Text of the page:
Paul McCartney Claims John Lennon Was the One Who Broke Up the Beatles

"I didn't instigate the split. That was our Johnny"
Paul McCartney Claims John Lennon Was the One Who Broke Up the Beatles
The dissolution of the Beatles happened over 50 years ago, but of course that doesn't mean we should stop arguing about whose fault it was. In a new interview, Paul McCartney — the member of the band who has probably shouldered the most blame for the split — tries to finally set the record straight: much like Shaggy, it wasn't him.

McCartney reportedly insists [via The Guardian] that John Lennon was the instigator of the Beatles' break-up in his recent appearance on a new BBC Radio 4 interview series This Cultural Life, which will be broadcast later this month.

"I didn't instigate the split — that was our Johnny coming in one day and saying, 'I'm leaving the group,'" the musician told host John Wilson.

Wilson countered with McCartney's decision to go solo — his debut McCartney was famously supposed to be released prior to the Beatles' final album Let It Be, which the rest of the band took issue with — and the artist remained adamant.

"I am not the person who instigated the split," he said. "Oh no, no, no. John walked into a room one day and said, 'I am leaving the Beatles.' Is that instigating the split or not?"

McCartney continued:: "This was my band, this was my job, this was my life — so I wanted to continue."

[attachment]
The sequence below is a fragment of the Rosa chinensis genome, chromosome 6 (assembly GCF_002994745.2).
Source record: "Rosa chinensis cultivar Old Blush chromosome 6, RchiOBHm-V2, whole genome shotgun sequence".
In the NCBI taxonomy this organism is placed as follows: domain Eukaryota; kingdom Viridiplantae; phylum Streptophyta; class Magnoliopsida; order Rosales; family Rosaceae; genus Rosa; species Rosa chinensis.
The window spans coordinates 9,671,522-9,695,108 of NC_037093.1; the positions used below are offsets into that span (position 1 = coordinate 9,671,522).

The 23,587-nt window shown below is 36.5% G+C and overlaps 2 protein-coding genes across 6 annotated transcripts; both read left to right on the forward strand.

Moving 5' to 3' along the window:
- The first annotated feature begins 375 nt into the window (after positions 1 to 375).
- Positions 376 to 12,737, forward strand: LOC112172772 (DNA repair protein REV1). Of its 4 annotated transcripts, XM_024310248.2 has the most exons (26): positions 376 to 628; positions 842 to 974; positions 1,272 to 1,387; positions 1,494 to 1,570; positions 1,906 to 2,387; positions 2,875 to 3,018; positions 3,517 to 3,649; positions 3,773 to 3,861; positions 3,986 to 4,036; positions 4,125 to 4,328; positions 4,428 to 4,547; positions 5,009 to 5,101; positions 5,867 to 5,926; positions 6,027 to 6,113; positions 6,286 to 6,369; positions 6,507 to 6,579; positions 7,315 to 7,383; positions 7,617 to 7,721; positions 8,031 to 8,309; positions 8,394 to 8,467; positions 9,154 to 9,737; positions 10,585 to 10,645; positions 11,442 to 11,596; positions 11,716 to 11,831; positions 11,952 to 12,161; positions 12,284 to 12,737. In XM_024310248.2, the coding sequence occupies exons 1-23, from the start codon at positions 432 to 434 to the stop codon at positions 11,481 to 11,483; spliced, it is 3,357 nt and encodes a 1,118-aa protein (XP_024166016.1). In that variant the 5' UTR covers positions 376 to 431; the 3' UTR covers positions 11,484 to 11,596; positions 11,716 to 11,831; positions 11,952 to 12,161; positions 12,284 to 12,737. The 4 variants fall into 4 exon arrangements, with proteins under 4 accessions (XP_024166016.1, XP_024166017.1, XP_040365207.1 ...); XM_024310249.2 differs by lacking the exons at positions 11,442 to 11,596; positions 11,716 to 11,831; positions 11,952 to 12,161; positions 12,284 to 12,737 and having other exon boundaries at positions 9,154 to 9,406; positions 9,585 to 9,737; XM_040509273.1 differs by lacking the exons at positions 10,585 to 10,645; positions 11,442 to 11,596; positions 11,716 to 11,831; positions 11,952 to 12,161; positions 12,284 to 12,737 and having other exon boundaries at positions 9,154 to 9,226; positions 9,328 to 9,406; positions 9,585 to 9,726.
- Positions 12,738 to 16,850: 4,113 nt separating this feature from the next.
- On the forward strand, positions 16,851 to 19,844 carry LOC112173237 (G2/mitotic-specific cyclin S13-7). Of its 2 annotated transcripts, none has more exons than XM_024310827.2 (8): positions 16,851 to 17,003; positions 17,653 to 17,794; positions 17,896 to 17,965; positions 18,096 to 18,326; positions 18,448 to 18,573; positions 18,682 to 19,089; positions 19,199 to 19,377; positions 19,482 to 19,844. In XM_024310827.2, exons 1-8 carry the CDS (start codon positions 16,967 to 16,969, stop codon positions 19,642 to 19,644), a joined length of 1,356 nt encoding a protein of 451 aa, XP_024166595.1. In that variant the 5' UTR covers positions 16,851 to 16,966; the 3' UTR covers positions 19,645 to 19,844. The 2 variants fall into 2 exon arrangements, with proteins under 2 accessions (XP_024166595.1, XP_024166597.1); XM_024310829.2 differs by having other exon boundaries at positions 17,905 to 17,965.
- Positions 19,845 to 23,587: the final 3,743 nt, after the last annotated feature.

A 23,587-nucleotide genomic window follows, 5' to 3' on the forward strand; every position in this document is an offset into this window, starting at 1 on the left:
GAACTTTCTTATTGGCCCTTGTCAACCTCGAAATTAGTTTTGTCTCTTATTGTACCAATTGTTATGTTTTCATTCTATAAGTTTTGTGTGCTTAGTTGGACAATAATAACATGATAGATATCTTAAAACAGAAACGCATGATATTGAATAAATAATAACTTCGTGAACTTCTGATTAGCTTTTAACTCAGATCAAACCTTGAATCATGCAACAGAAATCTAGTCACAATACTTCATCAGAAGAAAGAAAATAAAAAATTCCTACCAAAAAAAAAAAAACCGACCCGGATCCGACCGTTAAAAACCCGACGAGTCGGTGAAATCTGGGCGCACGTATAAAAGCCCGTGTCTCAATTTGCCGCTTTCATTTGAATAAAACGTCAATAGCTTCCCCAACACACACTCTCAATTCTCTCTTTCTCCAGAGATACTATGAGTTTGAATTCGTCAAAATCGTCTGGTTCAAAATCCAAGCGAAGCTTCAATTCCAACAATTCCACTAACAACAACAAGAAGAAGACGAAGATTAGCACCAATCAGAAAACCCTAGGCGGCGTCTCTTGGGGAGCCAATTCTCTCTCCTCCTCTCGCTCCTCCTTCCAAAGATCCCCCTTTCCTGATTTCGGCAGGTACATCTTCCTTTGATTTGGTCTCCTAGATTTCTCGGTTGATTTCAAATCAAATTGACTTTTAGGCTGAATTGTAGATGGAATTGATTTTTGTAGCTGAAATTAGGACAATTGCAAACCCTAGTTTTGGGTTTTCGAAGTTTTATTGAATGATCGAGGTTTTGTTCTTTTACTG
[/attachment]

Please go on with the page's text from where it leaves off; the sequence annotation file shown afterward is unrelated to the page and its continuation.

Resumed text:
According to the musician, Lennon "wanted to go in a bag and lie in bed for a week in Amsterdam for peace."  "And you couldn't argue with that," McCartney added.

He  went on to say that he doesn't blame Yoko Ono's influence, though. "They were a great couple," he said. "There was huge strength there."

As per Beatles lore, Lennon officially left the band in 1969 but kept it under wraps. When the rest of the band decided that McCartney's release couldn't precede Let It Be, McCartney angrily did a self-taped interview where he said he was done with the Beatles. This declaration happened before Lennon made his departure from the group public, so McCartney became the one to announce the end of the band.

According to McCartney, Lennon described his own decision to leave as "rather like a divorce," and "quite thrilling." The other members were "left to pick up the pieces," — including the burden of pretending for several months that the band was still going strong.

McCartney was criticized for bringing lawyers into the situation, though he claims they were in the interest of protecting the Beatles' legacy. 

"I had to fight and the only way I could fight was in suing the other Beatles, because they were going with ['dodgy' new manager Allen] Klein," he explained. "And they thanked me for it years later."

We'll be able to get the tea in its entirety when the episode of This Cultural Life premieres on October 23.

Much like this still-fresh gossip, Beatles recordings are set to be preserved for 1,000 years in a bomb-proof vault.